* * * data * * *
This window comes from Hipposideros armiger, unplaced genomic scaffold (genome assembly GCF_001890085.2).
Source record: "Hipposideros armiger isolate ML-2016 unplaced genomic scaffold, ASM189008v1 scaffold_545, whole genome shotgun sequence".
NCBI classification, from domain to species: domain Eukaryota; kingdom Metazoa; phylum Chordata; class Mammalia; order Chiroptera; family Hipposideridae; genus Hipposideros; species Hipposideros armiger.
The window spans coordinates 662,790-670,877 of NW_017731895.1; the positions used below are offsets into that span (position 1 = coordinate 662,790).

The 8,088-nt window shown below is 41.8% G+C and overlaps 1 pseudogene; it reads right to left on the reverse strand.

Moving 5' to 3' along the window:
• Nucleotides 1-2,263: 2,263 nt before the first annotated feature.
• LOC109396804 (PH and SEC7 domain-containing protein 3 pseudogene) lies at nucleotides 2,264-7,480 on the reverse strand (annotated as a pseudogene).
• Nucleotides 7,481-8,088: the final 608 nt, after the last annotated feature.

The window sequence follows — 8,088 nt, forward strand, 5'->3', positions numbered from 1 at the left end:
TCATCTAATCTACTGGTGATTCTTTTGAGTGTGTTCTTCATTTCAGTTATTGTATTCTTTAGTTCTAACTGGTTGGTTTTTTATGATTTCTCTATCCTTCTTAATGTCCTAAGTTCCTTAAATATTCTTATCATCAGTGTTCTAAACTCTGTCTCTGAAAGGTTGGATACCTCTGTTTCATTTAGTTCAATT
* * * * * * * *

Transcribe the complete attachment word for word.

This window comes from Hipposideros armiger, unplaced genomic scaffold (genome assembly GCF_001890085.2).
Source record: "Hipposideros armiger isolate ML-2016 unplaced genomic scaffold, ASM189008v1 scaffold_545, whole genome shotgun sequence".
NCBI classification, from domain to species: domain Eukaryota; kingdom Metazoa; phylum Chordata; class Mammalia; order Chiroptera; family Hipposideridae; genus Hipposideros; species Hipposideros armiger.
The window spans coordinates 662,790-670,877 of NW_017731895.1; the positions used below are offsets into that span (position 1 = coordinate 662,790).

The 8,088-nt window shown below is 41.8% G+C and overlaps 1 pseudogene; it reads right to left on the reverse strand.

Moving 5' to 3' along the window:
• Nucleotides 1-2,263: 2,263 nt before the first annotated feature.
• LOC109396804 (PH and SEC7 domain-containing protein 3 pseudogene) lies at nucleotides 2,264-7,480 on the reverse strand (annotated as a pseudogene).
• Nucleotides 7,481-8,088: the final 608 nt, after the last annotated feature.

The window sequence follows — 8,088 nt, forward strand, 5'->3', positions numbered from 1 at the left end:
TCATCTAATCTACTGGTGATTCTTTTGAGTGTGTTCTTCATTTCAGTTATTGTATTCTTTAGTTCTAACTGGTTGGTTTTTTATGATTTCTCTATCCTTCTTAATGTCCTAAGTTCCTTAAATATTCTTATCATCAGTGTTCTAAACTCTGTCTCTGAAAGGTTGGATACCTCTGTTTCATTTAGTTCAATT